Behind the Curtain: Interview With Robert W. Schneider - Artistic Director of The J2 Spotlight Musical Theater Company
Due to the global health emergency, Broadway theaters have found their bright lights dimmed and their houses dark for the first time in history. As the world works together to stop the spread of COVID-19, the theater industry has been put on hold indefinitely - theaters around the world have closed their doors in compliance with social distancing rules, and Broadway has been shut down in full since March 13. The Broadway shutdown has impacted the lives of all who work in theater industry, who are now facing uncertain and unprecedented circumstances.
In our Behind the Curtain interview series, we are speaking with Broadway musicians, stage managers, ushers, bartenders, and more, talking about how they are handling the current circumstances, and discussing the impact that the shutdown has had on the Broadway community.
Today, our Behind the Curtain interview is with the Artistic Director of The J2 Spotlight Musical Theater Company - Robert W. Schneider.
What is your job title? Tell me a little bit about what you do within the theater industry and how long you've been doing it for.
I am the artistic director of The J2 Spotlight Musical Theater Company, which is a company dedicated to introducing emerging artists to New York audiences through reviving forgotten musicals from Broadway's past. This was our first season.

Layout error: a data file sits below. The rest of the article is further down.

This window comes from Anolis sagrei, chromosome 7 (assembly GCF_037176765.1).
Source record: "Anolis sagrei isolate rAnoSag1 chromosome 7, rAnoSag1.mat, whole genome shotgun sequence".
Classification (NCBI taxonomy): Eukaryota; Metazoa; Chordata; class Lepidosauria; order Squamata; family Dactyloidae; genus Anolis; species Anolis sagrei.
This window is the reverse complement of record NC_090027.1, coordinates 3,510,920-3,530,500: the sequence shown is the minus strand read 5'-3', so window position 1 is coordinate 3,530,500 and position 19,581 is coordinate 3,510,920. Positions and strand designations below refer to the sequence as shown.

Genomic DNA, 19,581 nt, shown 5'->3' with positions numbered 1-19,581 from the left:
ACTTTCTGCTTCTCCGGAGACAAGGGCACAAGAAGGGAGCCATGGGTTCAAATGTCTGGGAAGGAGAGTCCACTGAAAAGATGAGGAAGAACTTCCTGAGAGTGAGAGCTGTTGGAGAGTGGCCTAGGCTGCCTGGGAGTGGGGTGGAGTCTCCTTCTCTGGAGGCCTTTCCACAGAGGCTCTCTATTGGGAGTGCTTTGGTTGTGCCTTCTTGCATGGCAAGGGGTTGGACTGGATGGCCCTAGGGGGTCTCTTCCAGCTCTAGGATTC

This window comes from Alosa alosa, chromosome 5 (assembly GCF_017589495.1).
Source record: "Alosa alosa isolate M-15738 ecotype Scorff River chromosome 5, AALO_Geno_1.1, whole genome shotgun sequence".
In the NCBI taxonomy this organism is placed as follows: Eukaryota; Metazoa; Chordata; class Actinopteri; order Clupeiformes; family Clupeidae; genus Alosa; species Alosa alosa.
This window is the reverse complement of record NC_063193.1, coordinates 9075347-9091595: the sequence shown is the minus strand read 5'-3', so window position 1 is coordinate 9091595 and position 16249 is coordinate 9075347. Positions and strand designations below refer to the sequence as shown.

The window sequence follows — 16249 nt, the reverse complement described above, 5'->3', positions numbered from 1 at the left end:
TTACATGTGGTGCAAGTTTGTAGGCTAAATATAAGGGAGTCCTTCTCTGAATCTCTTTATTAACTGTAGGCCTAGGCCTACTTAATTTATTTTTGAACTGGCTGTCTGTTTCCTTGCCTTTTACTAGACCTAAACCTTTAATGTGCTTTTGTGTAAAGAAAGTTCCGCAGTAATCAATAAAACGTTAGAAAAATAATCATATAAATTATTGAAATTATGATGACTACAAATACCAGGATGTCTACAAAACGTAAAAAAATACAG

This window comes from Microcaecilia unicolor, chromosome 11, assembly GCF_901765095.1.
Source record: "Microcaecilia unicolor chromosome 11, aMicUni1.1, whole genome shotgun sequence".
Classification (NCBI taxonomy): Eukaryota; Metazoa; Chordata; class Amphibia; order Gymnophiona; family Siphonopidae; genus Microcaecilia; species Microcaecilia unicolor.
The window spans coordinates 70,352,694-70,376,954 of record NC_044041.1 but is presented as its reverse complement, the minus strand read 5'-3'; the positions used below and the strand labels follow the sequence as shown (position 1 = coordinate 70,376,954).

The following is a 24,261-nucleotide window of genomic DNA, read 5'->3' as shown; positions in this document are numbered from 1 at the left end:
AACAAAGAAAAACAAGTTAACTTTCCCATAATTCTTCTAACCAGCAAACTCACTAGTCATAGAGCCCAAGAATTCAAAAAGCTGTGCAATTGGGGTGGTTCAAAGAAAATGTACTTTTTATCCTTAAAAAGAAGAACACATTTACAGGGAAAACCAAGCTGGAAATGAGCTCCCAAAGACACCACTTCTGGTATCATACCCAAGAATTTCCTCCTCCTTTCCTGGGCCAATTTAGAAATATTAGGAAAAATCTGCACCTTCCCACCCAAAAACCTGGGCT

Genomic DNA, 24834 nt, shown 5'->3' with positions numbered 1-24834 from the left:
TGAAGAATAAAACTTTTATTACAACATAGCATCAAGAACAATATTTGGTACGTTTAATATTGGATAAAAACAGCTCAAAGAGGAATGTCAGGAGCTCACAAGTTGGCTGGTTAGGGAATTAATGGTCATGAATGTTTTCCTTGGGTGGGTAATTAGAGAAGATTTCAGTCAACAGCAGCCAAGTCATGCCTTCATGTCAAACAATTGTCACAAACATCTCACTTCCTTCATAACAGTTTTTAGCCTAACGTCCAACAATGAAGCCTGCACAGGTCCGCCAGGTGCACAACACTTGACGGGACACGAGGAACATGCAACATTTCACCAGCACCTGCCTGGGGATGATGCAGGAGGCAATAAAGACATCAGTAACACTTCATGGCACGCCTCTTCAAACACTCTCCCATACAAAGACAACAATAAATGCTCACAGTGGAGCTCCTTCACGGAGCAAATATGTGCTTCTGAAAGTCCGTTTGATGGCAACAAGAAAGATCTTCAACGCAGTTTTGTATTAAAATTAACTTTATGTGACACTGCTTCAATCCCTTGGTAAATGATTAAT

In addition to that I am one of the Original Programming Producers at Feinstein's/54 Below (2015) and host of the podcast Behind The Curtain: Broadway's Living Legends (2015).
What were you working on when the shutdown was put in place?
The opening night of our third production, A Class Act, was supposed to open at 7:30pm and we got the call at 4pm from Theatre Row that we would not be going on due to the Governor's mandate. We were very excited as this was the first New York revival of the piece and it was to be the New York debut of some of our cast and creative team.
What has communication been like with the people you were working with? Have you continued to maintain contact with them?
We have been in contact with our team as we are committed to bringing this beautiful show to audiences once we are safely allowed to begin storytelling.
How do you feel that people in the theater community have come together during this time?
It does not surprise me that in a time of crisis it is the theatrical artists that have embraced the challenges and flooded the city with arts and assistance. It happened during the AIDS crisis, 9/11, and now with COVID-19. Artists coming together to help and create. We came through stronger on each of those moments of tragedy and we will come through stronger again.
What ways have you found to best deal with the current circumstances?
Do one artistic thing each day. Read a play, listen to a cast recording, Zoom about an upcoming production. Do not say "What's the point?" because there will be a cure and we will go back to storytelling and we will need your voice.
How do you think this will change the world of theater going forward?
I think it is too early to say. Until we have a vaccine, I don't think we will know the true magnitude of this virus.
Do you have anything else you would like to share?
Please remember that storytelling has been around since the dawn of time. It will survive and we will come through.